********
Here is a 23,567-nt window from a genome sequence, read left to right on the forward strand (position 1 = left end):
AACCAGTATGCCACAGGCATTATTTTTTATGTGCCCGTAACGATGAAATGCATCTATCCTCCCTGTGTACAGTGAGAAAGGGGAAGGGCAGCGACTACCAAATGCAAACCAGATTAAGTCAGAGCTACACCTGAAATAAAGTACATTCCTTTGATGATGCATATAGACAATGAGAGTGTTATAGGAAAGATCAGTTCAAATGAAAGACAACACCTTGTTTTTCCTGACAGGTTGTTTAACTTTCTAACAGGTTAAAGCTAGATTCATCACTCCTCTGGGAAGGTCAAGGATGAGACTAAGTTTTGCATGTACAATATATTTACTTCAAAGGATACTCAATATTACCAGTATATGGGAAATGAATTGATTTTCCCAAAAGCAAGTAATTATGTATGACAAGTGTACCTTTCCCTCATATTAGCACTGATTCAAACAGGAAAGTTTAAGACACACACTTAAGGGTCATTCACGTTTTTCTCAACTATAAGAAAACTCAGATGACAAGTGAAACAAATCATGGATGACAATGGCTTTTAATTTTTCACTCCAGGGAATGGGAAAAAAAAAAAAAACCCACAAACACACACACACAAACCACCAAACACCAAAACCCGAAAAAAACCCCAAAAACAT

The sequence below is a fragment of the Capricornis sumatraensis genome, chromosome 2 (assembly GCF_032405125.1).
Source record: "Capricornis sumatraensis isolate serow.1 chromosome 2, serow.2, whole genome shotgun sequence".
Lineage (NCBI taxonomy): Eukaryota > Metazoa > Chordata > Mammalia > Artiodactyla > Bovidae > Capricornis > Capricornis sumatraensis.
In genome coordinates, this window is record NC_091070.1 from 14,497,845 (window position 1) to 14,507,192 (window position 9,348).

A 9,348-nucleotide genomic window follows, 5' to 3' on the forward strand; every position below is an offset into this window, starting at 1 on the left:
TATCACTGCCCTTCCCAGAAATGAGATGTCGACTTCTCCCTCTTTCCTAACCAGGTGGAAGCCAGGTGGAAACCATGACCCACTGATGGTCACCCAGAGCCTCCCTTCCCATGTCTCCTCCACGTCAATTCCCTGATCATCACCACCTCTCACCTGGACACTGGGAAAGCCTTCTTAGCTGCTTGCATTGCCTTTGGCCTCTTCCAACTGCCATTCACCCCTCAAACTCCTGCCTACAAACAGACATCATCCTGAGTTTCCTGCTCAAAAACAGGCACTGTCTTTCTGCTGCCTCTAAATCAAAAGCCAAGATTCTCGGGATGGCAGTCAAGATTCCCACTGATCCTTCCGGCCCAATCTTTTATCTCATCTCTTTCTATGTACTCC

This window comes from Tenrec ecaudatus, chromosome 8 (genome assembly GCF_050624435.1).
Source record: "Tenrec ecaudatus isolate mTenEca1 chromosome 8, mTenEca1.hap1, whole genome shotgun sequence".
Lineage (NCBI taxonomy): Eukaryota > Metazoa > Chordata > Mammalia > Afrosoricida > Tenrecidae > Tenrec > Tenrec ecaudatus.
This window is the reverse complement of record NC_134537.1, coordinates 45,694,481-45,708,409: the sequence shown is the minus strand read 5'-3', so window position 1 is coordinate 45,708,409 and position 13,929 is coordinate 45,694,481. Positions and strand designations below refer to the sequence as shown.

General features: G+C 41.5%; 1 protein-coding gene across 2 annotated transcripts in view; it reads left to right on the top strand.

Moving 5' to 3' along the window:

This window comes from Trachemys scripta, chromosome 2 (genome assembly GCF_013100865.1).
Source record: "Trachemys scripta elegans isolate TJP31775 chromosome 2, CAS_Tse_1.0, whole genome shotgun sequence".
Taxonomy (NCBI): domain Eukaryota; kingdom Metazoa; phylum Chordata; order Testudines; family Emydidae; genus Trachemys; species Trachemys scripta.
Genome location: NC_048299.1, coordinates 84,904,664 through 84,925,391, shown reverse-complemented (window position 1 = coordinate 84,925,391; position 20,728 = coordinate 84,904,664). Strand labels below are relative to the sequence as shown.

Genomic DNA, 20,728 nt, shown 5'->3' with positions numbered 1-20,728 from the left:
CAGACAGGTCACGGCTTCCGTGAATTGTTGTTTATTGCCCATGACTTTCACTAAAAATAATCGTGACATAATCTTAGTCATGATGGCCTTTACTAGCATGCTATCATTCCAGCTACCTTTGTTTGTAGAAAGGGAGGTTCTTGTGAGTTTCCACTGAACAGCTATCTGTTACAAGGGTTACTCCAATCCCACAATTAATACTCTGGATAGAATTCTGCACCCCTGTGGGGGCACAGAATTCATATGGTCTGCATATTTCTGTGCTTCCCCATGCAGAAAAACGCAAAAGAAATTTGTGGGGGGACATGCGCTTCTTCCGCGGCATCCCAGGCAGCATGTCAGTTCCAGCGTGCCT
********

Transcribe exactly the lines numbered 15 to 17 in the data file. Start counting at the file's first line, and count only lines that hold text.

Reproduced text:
This window comes from Trachemys scripta, chromosome 2 (genome assembly GCF_013100865.1).
Source record: "Trachemys scripta elegans isolate TJP31775 chromosome 2, CAS_Tse_1.0, whole genome shotgun sequence".
Taxonomy (NCBI): domain Eukaryota; kingdom Metazoa; phylum Chordata; order Testudines; family Emydidae; genus Trachemys; species Trachemys scripta.